Russia’s renewed interest in the Arctic is well documented, and now so are new islands discovered during a Russian Navy expedition – along with a few other firsts made possible by a changing climate.
Vice Admiral Alexander Moiseev, the commander of Russia’s Northern Fleet, shared the discoveries during a press conference in Moscow on Wednesday. He provided details on two detachments that explored, respectively, the status of an existing military base on Alexandra Land island, and then a wider look at Novaya Zemlya and the Franz Josef Land archipelago.
The expedition aboard the Altai, which ran until late September, was conducted with partners from the Russian Geographical Society and the Russian Arctic National Park, as well as documentary filmmakers of the Russian Geographical Society, according to a statement from the defense ministry.
The discovery of new islands and new shipping routes is linked directly to climate change, Moiseev said. “Mostly, (the new islands) appear as the ice retreats, as in the past those areas were glaciers, but the thawing ice reveals the islands,” Moiseyev told TASS during the press conference. “The discoveries will be registered, every island will be named, but first of all we must provide the proofs.”
Five of the new islands are near North Island in the Novaya Zemlya grouping. There is also a new island in Gunter Bay in Franz Josef Land. At another site, the military and research crews confirmed the peninsula at Cape Mesyatsev on Eva Liv – the far northeastern island of Franz Josef Land in the Russian Arctic – was no longer stable. Another island was formed there by the ice and sea changes.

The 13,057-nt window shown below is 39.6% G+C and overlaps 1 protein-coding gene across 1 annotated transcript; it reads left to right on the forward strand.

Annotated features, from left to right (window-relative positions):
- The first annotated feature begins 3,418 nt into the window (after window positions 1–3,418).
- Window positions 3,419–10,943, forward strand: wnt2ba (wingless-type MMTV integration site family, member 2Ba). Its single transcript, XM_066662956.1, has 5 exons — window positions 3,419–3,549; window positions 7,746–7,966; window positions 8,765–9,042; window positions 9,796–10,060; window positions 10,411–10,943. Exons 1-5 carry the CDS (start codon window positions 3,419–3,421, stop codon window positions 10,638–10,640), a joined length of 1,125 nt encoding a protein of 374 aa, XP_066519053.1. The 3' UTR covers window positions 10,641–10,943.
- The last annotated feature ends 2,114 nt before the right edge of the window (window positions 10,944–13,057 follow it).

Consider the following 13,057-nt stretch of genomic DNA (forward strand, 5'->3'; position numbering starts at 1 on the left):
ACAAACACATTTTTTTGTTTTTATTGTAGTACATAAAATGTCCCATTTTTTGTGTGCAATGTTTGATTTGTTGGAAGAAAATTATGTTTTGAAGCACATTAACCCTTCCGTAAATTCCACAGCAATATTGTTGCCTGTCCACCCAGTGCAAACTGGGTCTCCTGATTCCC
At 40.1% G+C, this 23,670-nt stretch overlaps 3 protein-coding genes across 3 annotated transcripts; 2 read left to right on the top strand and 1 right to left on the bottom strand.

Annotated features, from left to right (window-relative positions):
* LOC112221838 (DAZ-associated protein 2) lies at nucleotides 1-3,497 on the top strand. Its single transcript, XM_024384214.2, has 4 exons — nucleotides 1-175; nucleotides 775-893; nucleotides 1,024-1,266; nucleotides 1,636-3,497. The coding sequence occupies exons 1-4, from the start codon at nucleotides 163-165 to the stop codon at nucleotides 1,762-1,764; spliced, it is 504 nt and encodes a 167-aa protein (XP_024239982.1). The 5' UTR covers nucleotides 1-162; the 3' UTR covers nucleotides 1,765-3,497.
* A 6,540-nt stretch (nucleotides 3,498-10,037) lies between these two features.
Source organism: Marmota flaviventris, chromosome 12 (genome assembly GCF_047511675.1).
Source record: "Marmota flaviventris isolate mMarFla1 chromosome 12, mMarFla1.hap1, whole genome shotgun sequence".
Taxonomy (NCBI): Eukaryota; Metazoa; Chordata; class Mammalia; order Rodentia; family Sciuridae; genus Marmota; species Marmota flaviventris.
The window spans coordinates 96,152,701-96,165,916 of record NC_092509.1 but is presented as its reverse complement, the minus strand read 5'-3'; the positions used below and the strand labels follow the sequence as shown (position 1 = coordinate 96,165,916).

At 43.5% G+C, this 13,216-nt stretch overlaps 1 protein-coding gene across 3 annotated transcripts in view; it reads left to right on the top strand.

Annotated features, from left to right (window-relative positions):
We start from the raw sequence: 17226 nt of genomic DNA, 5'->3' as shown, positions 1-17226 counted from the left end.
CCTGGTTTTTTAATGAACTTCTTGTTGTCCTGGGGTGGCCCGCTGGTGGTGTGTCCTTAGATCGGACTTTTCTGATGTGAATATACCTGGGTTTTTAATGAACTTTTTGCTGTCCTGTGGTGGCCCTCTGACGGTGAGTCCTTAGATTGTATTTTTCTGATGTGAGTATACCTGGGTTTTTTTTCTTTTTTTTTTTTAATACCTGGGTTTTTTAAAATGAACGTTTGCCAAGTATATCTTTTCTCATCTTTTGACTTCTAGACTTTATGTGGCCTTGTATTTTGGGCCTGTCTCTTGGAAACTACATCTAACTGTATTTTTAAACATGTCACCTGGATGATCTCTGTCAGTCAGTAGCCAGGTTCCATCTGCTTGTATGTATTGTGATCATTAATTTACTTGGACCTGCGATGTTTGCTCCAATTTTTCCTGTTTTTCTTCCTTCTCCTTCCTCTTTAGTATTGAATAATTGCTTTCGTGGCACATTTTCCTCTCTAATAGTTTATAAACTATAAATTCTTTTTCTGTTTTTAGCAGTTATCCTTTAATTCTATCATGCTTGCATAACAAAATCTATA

Also confirmed during the Northern Fleet expedition was the gap between Littrow and Hall islands, which are no longer connected. Like much of the region formed from glaciers and ice sheets, the melting in the Arctic means they’re now separated by a strait.
The Russian expedition held deep meaning for participants who retraced steps of historic explorers, including Britain’s Frederick Jackson, who first walked the coast of Alexandra Land in 1897. They visited an abandoned outpost on Pakhtusova Island not seen since the 1950s and a polar station destroyed by Germany during World War II. They looked for traces of historical sites.
Yet it’s the future that Russia, with its sights on strategic control of the Arctic, is looking toward. The expedition was the longest non-ice class cruise in the Franz Josef Land archipelago, and at the highest-ever latitude, with the crew mapping routes and measuring sea depths.
The ministry said the purpose was to gauge the potential for shipping opportunities and clarify Russia’s territorial waters as the Arctic changes. Soon, Russia will update its maps with discoveries that raise both climate and geopolitical concerns over shipping in the Arctic.
China, the United States, Canada, and Arctic-facing European nations are among those racing to stake their claims on Arctic resources revealed by the ice loss – the U.S. released a new Arctic defense strategy in June with China and Russia in mind – but Russia is still leading the way.